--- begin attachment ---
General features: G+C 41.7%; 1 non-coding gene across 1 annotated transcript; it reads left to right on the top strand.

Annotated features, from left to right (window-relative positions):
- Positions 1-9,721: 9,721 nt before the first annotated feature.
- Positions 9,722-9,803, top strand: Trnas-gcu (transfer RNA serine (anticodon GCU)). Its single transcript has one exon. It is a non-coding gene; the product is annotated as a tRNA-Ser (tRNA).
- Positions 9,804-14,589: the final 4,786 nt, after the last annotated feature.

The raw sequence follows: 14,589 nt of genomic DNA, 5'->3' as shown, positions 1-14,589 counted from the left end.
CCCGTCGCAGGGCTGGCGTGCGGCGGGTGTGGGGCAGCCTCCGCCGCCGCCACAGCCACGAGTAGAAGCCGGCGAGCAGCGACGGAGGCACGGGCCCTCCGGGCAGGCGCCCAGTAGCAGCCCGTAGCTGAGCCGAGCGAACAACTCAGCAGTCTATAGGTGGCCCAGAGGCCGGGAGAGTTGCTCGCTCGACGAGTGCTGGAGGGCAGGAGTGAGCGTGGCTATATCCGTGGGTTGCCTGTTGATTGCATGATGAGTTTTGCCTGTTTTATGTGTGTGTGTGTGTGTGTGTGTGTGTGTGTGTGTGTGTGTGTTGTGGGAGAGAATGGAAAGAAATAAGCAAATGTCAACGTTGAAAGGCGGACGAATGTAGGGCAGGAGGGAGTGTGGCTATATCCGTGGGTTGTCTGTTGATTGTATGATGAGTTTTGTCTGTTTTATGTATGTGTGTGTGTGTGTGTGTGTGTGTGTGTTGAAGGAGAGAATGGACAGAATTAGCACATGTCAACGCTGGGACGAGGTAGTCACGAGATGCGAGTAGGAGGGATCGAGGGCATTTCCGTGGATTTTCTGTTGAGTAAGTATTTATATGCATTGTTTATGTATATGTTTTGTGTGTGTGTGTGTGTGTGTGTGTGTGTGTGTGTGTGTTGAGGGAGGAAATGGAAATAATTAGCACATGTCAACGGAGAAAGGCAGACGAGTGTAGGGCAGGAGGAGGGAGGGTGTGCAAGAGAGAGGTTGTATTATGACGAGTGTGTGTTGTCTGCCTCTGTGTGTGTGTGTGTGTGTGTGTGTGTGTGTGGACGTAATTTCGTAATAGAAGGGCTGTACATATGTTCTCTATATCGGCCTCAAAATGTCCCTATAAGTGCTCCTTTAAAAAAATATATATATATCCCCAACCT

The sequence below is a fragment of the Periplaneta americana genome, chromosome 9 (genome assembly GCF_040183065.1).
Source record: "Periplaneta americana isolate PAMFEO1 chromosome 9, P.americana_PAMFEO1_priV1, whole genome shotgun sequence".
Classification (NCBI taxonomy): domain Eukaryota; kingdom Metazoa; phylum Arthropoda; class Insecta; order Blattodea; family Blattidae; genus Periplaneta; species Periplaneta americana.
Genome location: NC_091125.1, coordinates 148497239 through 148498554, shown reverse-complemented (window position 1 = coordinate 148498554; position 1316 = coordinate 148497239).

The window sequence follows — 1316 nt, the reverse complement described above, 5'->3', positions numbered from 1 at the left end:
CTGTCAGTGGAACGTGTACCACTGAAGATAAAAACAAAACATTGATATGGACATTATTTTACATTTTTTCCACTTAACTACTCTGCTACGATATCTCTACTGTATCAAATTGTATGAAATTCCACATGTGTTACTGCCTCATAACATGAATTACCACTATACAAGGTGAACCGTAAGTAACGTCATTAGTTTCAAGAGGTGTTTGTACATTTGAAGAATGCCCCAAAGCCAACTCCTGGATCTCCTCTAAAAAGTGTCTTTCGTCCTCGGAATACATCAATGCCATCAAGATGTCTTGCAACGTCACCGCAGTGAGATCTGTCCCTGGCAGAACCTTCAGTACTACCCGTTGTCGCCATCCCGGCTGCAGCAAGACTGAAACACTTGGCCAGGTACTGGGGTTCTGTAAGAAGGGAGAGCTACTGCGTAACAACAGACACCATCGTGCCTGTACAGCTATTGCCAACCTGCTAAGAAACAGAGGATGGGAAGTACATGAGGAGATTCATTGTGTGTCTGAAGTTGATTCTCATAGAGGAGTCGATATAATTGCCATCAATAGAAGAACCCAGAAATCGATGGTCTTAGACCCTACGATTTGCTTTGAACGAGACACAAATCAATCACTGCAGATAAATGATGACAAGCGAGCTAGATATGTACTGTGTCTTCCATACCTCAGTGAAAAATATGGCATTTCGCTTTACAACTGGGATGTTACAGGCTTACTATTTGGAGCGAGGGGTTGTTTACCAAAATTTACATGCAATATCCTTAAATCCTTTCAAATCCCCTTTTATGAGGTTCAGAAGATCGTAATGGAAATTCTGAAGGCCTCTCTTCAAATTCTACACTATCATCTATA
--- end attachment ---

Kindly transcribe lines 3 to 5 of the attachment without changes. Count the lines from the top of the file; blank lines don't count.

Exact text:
- Positions 1-9,721: 9,721 nt before the first annotated feature.
- Positions 9,722-9,803, top strand: Trnas-gcu (transfer RNA serine (anticodon GCU)). Its single transcript has one exon. It is a non-coding gene; the product is annotated as a tRNA-Ser (tRNA).
- Positions 9,804-14,589: the final 4,786 nt, after the last annotated feature.